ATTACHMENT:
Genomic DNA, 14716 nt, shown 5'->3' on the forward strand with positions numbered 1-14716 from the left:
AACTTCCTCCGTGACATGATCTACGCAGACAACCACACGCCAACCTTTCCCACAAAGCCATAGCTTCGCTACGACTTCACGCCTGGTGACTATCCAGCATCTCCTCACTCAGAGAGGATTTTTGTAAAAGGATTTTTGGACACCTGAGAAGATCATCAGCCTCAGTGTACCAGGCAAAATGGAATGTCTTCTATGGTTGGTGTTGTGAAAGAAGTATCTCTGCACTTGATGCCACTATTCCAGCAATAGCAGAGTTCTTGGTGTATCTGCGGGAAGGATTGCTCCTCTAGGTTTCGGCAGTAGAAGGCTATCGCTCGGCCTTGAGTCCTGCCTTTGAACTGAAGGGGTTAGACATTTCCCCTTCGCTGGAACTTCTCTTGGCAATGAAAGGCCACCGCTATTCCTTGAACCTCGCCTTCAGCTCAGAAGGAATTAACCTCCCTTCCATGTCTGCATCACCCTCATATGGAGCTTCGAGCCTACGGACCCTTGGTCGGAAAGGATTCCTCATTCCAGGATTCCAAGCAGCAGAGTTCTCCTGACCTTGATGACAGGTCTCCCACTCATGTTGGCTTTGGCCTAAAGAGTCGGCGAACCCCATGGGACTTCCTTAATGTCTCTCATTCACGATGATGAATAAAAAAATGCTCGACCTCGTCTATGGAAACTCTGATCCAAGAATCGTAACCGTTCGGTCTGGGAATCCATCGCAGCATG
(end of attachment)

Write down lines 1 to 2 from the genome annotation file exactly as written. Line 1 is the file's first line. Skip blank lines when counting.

Genomic DNA, 14716 nt, shown 5'->3' on the forward strand with positions numbered 1-14716 from the left:
AACTTCCTCCGTGACATGATCTACGCAGACAACCACACGCCAACCTTTCCCACAAAGCCATAGCTTCGCTACGACTTCACGCCTGGTGACTATCCAGCATCTCCTCACTCAGAGAGGATTTTTGTAAAAGGATTTTTGGACACCTGAGAAGATCATCAGCCTCAGTGTACCAGGCAAAATGGAATGTCTTCTATGGTTGGTGTTGTGAAAGAAGTATCTCTGCACTTGATGCCACTATTCCAGCAATAGCAGAGTTCTTGGTGTATCTGCGGGAAGGATTGCTCCTCTAGGTTTCGGCAGTAGAAGGCTATCGCTCGGCCTTGAGTCCTGCCTTTGAACTGAAGGGGTTAGACATTTCCCCTTCGCTGGAACTTCTCTTGGCAATGAAAGGCCACCGCTATTCCTTGAACCTCGCCTTCAGCTCAGAAGGAATTAACCTCCCTTCCATGTCTGCATCACCCTCATATGGAGCTTCGAGCCTACGGACCCTTGGTCGGAAAGGATTCCTCATTCCAGGATTCCAAGCAGCAGAGTTCTCCTGACCTTGATGACAGGTCTCCCACTCATGTTGGCTTTGGCCTAAAGAGTCGGCGAACCCCATGGGACTTCCTTAATGTCTCTCATTCACGATGATGAATAAAAAAATGCTCGACCTCGTCTATGGAAACTCTGATCCAAGAATCGTAACCGTTCGGTCTGGGAATCCATCGCAGCATG